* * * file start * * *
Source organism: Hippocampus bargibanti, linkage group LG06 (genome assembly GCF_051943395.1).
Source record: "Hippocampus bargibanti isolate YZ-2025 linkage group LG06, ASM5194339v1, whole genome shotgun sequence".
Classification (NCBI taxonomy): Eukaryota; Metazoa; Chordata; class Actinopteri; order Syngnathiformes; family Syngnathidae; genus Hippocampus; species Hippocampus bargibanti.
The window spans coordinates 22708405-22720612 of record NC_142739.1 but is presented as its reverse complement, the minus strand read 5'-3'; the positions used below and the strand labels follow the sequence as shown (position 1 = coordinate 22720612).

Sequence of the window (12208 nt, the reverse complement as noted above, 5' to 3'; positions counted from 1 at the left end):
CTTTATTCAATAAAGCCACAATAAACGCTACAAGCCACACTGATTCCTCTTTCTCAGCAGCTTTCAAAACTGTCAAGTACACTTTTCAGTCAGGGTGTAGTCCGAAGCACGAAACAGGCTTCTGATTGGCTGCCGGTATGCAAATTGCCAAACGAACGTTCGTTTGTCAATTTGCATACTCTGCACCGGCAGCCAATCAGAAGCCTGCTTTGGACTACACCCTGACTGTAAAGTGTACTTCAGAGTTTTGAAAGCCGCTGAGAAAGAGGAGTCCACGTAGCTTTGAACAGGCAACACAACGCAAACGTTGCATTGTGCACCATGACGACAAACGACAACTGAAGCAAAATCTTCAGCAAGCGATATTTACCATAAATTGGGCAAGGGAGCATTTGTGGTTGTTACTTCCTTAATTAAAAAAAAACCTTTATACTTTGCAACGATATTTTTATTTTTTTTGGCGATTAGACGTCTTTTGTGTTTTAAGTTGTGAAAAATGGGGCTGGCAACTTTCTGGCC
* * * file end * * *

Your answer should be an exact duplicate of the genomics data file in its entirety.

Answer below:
Source organism: Hippocampus bargibanti, linkage group LG06 (genome assembly GCF_051943395.1).
Source record: "Hippocampus bargibanti isolate YZ-2025 linkage group LG06, ASM5194339v1, whole genome shotgun sequence".
Classification (NCBI taxonomy): Eukaryota; Metazoa; Chordata; class Actinopteri; order Syngnathiformes; family Syngnathidae; genus Hippocampus; species Hippocampus bargibanti.
The window spans coordinates 22708405-22720612 of record NC_142739.1 but is presented as its reverse complement, the minus strand read 5'-3'; the positions used below and the strand labels follow the sequence as shown (position 1 = coordinate 22720612).

Sequence of the window (12208 nt, the reverse complement as noted above, 5' to 3'; positions counted from 1 at the left end):
CTTTATTCAATAAAGCCACAATAAACGCTACAAGCCACACTGATTCCTCTTTCTCAGCAGCTTTCAAAACTGTCAAGTACACTTTTCAGTCAGGGTGTAGTCCGAAGCACGAAACAGGCTTCTGATTGGCTGCCGGTATGCAAATTGCCAAACGAACGTTCGTTTGTCAATTTGCATACTCTGCACCGGCAGCCAATCAGAAGCCTGCTTTGGACTACACCCTGACTGTAAAGTGTACTTCAGAGTTTTGAAAGCCGCTGAGAAAGAGGAGTCCACGTAGCTTTGAACAGGCAACACAACGCAAACGTTGCATTGTGCACCATGACGACAAACGACAACTGAAGCAAAATCTTCAGCAAGCGATATTTACCATAAATTGGGCAAGGGAGCATTTGTGGTTGTTACTTCCTTAATTAAAAAAAAACCTTTATACTTTGCAACGATATTTTTATTTTTTTTGGCGATTAGACGTCTTTTGTGTTTTAAGTTGTGAAAAATGGGGCTGGCAACTTTCTGGCC